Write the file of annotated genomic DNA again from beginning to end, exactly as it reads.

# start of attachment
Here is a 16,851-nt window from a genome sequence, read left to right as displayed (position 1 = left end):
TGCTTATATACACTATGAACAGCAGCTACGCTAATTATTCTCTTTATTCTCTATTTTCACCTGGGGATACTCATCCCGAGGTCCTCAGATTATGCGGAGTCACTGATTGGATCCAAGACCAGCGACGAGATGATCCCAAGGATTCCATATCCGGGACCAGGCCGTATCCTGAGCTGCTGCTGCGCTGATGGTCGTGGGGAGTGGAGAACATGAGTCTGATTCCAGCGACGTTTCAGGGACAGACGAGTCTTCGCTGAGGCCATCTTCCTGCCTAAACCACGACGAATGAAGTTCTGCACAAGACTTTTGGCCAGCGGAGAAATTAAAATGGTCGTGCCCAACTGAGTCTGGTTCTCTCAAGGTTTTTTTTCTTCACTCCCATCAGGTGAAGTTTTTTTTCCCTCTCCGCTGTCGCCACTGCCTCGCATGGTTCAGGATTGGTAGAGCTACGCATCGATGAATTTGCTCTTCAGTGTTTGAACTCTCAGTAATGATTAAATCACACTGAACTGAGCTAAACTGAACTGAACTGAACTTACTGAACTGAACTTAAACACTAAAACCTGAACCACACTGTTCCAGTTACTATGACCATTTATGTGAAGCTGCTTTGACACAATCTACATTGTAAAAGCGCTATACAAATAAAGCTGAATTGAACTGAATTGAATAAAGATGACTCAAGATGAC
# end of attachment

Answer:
Here is a 16,851-nt window from a genome sequence, read left to right as displayed (position 1 = left end):
TGCTTATATACACTATGAACAGCAGCTACGCTAATTATTCTCTTTATTCTCTATTTTCACCTGGGGATACTCATCCCGAGGTCCTCAGATTATGCGGAGTCACTGATTGGATCCAAGACCAGCGACGAGATGATCCCAAGGATTCCATATCCGGGACCAGGCCGTATCCTGAGCTGCTGCTGCGCTGATGGTCGTGGGGAGTGGAGAACATGAGTCTGATTCCAGCGACGTTTCAGGGACAGACGAGTCTTCGCTGAGGCCATCTTCCTGCCTAAACCACGACGAATGAAGTTCTGCACAAGACTTTTGGCCAGCGGAGAAATTAAAATGGTCGTGCCCAACTGAGTCTGGTTCTCTCAAGGTTTTTTTTCTTCACTCCCATCAGGTGAAGTTTTTTTTCCCTCTCCGCTGTCGCCACTGCCTCGCATGGTTCAGGATTGGTAGAGCTACGCATCGATGAATTTGCTCTTCAGTGTTTGAACTCTCAGTAATGATTAAATCACACTGAACTGAGCTAAACTGAACTGAACTGAACTTACTGAACTGAACTTAAACACTAAAACCTGAACCACACTGTTCCAGTTACTATGACCATTTATGTGAAGCTGCTTTGACACAATCTACATTGTAAAAGCGCTATACAAATAAAGCTGAATTGAACTGAATTGAATAAAGATGACTCAAGATGAC